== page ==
• Ultima IV: Quest of the Avatar: The first role-playing game where what you did in the game actually mattered. You could not just go around killing and stealing to win the game. You really had to be a good guy by following the virtues or else the game would become unwinnable: a game with a conscience if you will.
  • FTL: To me FTL represents the very best of the indie games and crowd funding. It’s an incredibly tight little game that did something very few games have accomplished: fun failure.

On game influences:

  • DOOM: This game was the first to really open my eyes to the possibilities of multiplayer games. For the first time, I truly understood how human beings were infinitely more entertaining and unpredictable than any artificial intelligence. This game, more than any other, was my inspiration for Ultima Online.
  • Diablo: Diablo showed me how an incredibly simple game mechanic in an RPG could be so captivating. The mechanics of starting up games with small groups and having that play space to yourself is what has inspired the focus on instantiated spaces in my current project.
  • Medal of Honor: To me, this game, more than any other, showed me how you could create a feeling of actually being in the middle of a war via wonderful NPC interactions. This game was the direct inspiration for our battlefields in Tabula Rasa.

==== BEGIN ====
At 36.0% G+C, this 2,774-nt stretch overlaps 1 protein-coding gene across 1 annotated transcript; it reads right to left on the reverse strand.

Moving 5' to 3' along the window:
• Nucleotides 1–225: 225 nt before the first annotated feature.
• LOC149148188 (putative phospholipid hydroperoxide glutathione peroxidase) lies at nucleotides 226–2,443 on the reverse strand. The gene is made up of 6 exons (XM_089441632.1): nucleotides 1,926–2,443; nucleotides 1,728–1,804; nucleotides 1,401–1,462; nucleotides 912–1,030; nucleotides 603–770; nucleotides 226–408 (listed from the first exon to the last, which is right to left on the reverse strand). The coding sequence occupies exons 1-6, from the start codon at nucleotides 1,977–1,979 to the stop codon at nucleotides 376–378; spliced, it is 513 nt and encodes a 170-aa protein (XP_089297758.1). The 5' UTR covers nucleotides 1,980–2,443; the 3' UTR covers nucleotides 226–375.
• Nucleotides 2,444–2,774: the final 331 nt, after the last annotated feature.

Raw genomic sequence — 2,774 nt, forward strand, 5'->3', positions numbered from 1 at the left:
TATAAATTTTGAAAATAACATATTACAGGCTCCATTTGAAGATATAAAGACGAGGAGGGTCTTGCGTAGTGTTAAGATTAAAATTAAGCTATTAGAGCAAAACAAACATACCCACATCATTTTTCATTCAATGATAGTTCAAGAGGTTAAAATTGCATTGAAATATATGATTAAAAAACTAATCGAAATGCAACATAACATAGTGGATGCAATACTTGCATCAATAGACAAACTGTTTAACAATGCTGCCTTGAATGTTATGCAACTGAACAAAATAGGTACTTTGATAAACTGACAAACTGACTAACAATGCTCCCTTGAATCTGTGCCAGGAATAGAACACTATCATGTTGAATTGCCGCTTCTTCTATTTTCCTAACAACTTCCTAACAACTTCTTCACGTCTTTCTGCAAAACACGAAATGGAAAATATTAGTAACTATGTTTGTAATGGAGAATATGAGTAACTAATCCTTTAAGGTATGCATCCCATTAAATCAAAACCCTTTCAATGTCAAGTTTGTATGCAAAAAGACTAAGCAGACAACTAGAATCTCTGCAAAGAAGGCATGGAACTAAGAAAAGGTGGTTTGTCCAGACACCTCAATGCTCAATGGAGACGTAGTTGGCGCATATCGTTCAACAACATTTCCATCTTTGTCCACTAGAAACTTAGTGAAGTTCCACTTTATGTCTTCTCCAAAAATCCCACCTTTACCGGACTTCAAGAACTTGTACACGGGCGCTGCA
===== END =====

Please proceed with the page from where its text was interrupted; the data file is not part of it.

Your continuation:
On the design process: It is a highly collaborative process first of all. Many people working together come up with all the ideas that go into the game. For our ideas we play lots of games, read lots of books, and watch lots of media (film and TV). We then decide what kind of experience we want to create for the user. Then we try to figure out how we can make that experience happen. In the game I am currently working on, Tabula Rasa, our fundamental goals were to create an MMO where it feels like there is a war on all the time and where the pace is much closer to an action game even though the game is a role playing game at its core.

On starting in QA: I am most proud of the fact that I worked my way up from the very bottom of the organization to leading multimillion dollar projects. The perspective I gained from having to test broken games informed every aspect of how I make games today. My QA experience inspired my mantra: “Stable, fast, and fun: in that order.”

On Ultima Online: Ultima Online started out as the bastard child of EA/Origin. At one point they had us sitting in a hallway while they were remodeling an entire floor of the building around us. Despite the hardships, I supported my team and kept us going. The result was the first large-scale success in online subscription-based gaming. However, what made me most proud was a letter we received from a physically challenged individual who thanked us for giving him an alternate world that he could live in where he could run.

Advice to designers: Play every game you possibly can. Then analyze them carefully. Ask yourself what you would change if you could. Figure out what feature was best executed and which one was the worst executed. Finding inspiration from outside of games is extremely important. Read books, watch movies, see plays, look at art, listen to music, watch people interact with each other—there is inspiration everywhere. We take books and mark passages for directing level design. We show each other clips from films for art direction ideas. Finally, always make sure you are having fun. If you are not having fun making your game, then your customers will not have fun playing it.